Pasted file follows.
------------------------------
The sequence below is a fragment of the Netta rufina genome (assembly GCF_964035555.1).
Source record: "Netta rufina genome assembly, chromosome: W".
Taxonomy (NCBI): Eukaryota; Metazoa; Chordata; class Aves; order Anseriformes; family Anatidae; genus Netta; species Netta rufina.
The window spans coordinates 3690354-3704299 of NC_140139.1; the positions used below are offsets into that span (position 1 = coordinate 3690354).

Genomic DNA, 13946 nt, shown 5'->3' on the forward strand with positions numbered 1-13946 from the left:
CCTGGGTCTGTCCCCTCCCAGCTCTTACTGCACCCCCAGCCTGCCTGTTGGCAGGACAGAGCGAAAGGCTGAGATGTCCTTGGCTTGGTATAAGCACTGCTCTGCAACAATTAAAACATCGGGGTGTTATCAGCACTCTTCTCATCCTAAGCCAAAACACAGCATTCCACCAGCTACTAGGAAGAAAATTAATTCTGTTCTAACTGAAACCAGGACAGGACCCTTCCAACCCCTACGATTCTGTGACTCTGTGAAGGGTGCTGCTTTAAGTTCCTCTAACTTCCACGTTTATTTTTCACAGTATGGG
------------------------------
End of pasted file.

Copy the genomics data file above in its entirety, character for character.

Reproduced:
The sequence below is a fragment of the Netta rufina genome (assembly GCF_964035555.1).
Source record: "Netta rufina genome assembly, chromosome: W".
Taxonomy (NCBI): Eukaryota; Metazoa; Chordata; class Aves; order Anseriformes; family Anatidae; genus Netta; species Netta rufina.
The window spans coordinates 3690354-3704299 of NC_140139.1; the positions used below are offsets into that span (position 1 = coordinate 3690354).

Genomic DNA, 13946 nt, shown 5'->3' on the forward strand with positions numbered 1-13946 from the left:
CCTGGGTCTGTCCCCTCCCAGCTCTTACTGCACCCCCAGCCTGCCTGTTGGCAGGACAGAGCGAAAGGCTGAGATGTCCTTGGCTTGGTATAAGCACTGCTCTGCAACAATTAAAACATCGGGGTGTTATCAGCACTCTTCTCATCCTAAGCCAAAACACAGCATTCCACCAGCTACTAGGAAGAAAATTAATTCTGTTCTAACTGAAACCAGGACAGGACCCTTCCAACCCCTACGATTCTGTGACTCTGTGAAGGGTGCTGCTTTAAGTTCCTCTAACTTCCACGTTTATTTTTCACAGTATGGG